Submitting exhibits is also an important part of these examinations. Usually, an exhibit isn’t admissible unless a witness can testify as to what the object is. This required testimony can come on either direct or cross. If an exhibit is admitted, it is usually shown to the jury. Witnesses are allowed to further explain an exhibit as well. For instance, in a case of forgery, an expert in handwriting could testify concerning how he can determine the signatures were forged. Exhibits are very significant as the jury can reevaluate these when they deliberate, they cannot do that with witness testimony.
Objections are the final part of witness examinations. An opposing party can object to testimony or evidence presented by the other party if they believe it violates law or the rules of evidence. Upon an objection being made, the lawyers will go up to the judge and discuss the offered testimony or exhibit. After hearing each side’s argument on why the evidence should or should not be admitted, the judge will rule on the admissibility of the evidence. If it is admitted, it will be submitted to the jury.
The district attorney will rest their case after their last witness. Under Section 22-3419, the defendant is now allowed to make a motion of judgement of acquittal. The premise behind this motion is that the state has failed to meet its burden of beyond a reasonable doubt on each element of the crime. As held in State v. Zamara, this motion should be denied in order to let the jury decide the case if the evidence permitted might reasonably permit a jury to render a guilty verdict against the defendant. This motion is rarely granted unless the prosecuting attorney has made a mistake while presenting their case.
If the defendant’s motion is denied or not made, they will then be able to present their own evidence. This process will be exactly like the state’s case (direct, cross, redirect, re-cross), just a reversal of the roles. The premise behind the defendant’s case is to prove a defense (i.e., self-defense) or just to present evidence that the accused didn’t commit the charged crime. Usually the defense has considerably less evidence to present and thus will take less time than the state’s case. It is quite common for the defense to not present any evidence in a case.
After the defense has rested their case, each side will give a closing argument. The state will go first and can allot some of their time to rebut the defendant’s closing argument. Each side will discuss the admitted evidence and portray it to the jury on how they should use the evidence as well as how much weight each piece of evidence carries. Closing arguments are vital as it gives the jury guidance on how to apply the presented evidence to the matters at hand.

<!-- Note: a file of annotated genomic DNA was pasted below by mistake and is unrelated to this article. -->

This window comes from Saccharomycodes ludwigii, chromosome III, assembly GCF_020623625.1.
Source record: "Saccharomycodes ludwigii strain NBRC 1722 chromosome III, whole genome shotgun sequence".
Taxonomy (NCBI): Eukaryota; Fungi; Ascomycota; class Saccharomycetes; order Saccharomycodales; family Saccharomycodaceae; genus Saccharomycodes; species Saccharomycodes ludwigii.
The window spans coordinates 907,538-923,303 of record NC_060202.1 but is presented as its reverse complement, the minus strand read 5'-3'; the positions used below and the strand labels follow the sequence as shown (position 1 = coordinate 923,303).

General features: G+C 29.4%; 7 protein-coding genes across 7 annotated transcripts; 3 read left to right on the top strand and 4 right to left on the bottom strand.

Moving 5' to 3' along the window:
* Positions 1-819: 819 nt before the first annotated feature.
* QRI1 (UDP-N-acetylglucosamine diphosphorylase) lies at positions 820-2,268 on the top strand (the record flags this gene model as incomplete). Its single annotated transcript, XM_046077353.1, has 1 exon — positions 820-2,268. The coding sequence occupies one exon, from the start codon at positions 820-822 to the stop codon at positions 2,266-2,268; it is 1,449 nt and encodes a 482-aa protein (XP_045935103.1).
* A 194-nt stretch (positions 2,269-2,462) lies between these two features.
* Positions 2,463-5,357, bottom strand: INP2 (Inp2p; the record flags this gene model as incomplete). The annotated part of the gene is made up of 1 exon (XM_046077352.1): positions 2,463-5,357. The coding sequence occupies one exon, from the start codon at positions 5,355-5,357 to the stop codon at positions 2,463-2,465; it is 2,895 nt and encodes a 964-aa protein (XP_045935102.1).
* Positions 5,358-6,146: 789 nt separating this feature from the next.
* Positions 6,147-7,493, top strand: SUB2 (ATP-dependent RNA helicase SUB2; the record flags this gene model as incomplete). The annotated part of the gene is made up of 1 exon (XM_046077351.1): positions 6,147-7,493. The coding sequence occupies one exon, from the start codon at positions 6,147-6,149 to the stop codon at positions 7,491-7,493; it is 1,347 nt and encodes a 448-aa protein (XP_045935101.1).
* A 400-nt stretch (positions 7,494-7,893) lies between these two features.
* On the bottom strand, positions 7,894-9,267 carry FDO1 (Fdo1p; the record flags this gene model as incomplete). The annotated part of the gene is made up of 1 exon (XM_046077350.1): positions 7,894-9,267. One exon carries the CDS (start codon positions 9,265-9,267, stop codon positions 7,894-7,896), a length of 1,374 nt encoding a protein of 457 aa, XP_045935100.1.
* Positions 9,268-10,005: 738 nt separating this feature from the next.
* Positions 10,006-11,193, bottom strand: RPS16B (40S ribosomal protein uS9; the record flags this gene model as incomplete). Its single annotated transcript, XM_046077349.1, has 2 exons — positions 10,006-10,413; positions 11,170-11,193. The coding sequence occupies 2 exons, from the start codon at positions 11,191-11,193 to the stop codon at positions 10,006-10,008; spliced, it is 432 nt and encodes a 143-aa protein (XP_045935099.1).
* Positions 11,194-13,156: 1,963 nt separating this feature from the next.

The state will concentrate their closing on showing each element of the crime has been adequately met. This can include explaining jury instructions which outline the crime’s elements, to the jury. The state is time pressured during their closing as they have to sufficiently argue that each element has been addressed as well as proven beyond a reasonable doubt. Further, they cannot mention the defendant did not testify if the defendant didn’t testify. The state cannot argue that the accused’s silence proves their guilt, as a defendant doesn’t have to prove their innocence and they have the right to not testify against themselves. A mistrial is usually declared if the prosecution makes these types of comments. Results of a mistrial are either retrying the case in front of a new jury or perhaps ruling in favor of the defendant.
Defense counsel has very similar goals during their closing. The defense only has to convince the jury that the state didn’t meet their burden of proof on the required elements. Often these closing will concentrate on missing pieces of evidence or inconsistencies in the state’s case. Defense counsel should constantly remind the jury of just how high the state’s burden of proof actually is. And if the defense has showcased an alternate theory of the incident and/or submitted a defense, their closing will express how the evidence proves these ideals.
The state is allowed to make a rebuttal argument after the defendant’s closing argument. The main goal of this rebuttal is to address the defense’s strongest argument as well as convey that a conviction should be the rightful outcome of the case. This is a persuasive mechanism as it is the last argument the jury will hear before they begin to deliberate.